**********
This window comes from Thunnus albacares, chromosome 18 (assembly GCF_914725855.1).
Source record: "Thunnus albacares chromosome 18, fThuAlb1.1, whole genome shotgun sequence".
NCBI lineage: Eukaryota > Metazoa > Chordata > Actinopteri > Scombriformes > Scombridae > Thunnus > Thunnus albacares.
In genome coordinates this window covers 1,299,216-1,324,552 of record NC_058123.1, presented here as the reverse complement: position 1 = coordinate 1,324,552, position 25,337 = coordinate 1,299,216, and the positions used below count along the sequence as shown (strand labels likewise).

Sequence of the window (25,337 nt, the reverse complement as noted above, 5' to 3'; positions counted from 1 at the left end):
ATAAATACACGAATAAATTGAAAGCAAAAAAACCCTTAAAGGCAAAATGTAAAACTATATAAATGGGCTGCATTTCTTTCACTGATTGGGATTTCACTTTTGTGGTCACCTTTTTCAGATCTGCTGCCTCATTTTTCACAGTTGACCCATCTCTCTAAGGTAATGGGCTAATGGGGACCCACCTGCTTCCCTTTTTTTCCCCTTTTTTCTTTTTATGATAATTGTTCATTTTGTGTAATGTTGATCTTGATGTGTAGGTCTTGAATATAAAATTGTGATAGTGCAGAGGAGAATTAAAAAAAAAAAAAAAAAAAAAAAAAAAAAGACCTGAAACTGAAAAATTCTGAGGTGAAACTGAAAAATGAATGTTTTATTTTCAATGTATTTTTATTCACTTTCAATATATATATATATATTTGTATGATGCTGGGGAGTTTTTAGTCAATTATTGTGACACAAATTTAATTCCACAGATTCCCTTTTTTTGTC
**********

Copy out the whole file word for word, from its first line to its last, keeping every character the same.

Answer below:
This window comes from Thunnus albacares, chromosome 18 (assembly GCF_914725855.1).
Source record: "Thunnus albacares chromosome 18, fThuAlb1.1, whole genome shotgun sequence".
NCBI lineage: Eukaryota > Metazoa > Chordata > Actinopteri > Scombriformes > Scombridae > Thunnus > Thunnus albacares.
In genome coordinates this window covers 1,299,216-1,324,552 of record NC_058123.1, presented here as the reverse complement: position 1 = coordinate 1,324,552, position 25,337 = coordinate 1,299,216, and the positions used below count along the sequence as shown (strand labels likewise).

Sequence of the window (25,337 nt, the reverse complement as noted above, 5' to 3'; positions counted from 1 at the left end):
ATAAATACACGAATAAATTGAAAGCAAAAAAACCCTTAAAGGCAAAATGTAAAACTATATAAATGGGCTGCATTTCTTTCACTGATTGGGATTTCACTTTTGTGGTCACCTTTTTCAGATCTGCTGCCTCATTTTTCACAGTTGACCCATCTCTCTAAGGTAATGGGCTAATGGGGACCCACCTGCTTCCCTTTTTTTCCCCTTTTTTCTTTTTATGATAATTGTTCATTTTGTGTAATGTTGATCTTGATGTGTAGGTCTTGAATATAAAATTGTGATAGTGCAGAGGAGAATTAAAAAAAAAAAAAAAAAAAAAAAAAAAAAGACCTGAAACTGAAAAATTCTGAGGTGAAACTGAAAAATGAATGTTTTATTTTCAATGTATTTTTATTCACTTTCAATATATATATATATATTTGTATGATGCTGGGGAGTTTTTAGTCAATTATTGTGACACAAATTTAATTCCACAGATTCCCTTTTTTTGTC